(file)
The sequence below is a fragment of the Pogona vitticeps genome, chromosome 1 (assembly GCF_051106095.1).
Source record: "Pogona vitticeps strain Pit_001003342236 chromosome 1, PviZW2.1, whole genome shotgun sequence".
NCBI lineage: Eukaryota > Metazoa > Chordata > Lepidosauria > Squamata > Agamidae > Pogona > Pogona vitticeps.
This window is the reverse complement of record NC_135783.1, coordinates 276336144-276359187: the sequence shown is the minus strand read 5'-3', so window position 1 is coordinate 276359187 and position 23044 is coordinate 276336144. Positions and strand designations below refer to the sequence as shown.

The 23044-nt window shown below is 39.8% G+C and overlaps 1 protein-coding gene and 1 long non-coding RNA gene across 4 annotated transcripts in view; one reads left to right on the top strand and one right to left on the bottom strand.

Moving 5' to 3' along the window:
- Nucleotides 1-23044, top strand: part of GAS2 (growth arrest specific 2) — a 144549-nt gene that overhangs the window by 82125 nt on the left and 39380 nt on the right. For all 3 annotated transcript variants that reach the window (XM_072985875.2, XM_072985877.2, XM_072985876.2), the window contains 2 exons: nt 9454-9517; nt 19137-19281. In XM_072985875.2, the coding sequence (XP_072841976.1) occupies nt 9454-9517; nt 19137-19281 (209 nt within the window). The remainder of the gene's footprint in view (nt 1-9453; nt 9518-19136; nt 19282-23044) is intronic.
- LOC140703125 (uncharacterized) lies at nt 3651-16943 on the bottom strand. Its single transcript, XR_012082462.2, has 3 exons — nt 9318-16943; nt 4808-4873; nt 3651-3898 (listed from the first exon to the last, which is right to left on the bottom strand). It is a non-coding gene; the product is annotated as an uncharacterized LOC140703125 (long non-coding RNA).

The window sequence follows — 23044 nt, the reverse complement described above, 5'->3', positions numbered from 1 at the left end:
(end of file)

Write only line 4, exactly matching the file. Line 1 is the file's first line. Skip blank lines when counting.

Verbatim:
This window is the reverse complement of record NC_135783.1, coordinates 276336144-276359187: the sequence shown is the minus strand read 5'-3', so window position 1 is coordinate 276359187 and position 23044 is coordinate 276336144. Positions and strand designations below refer to the sequence as shown.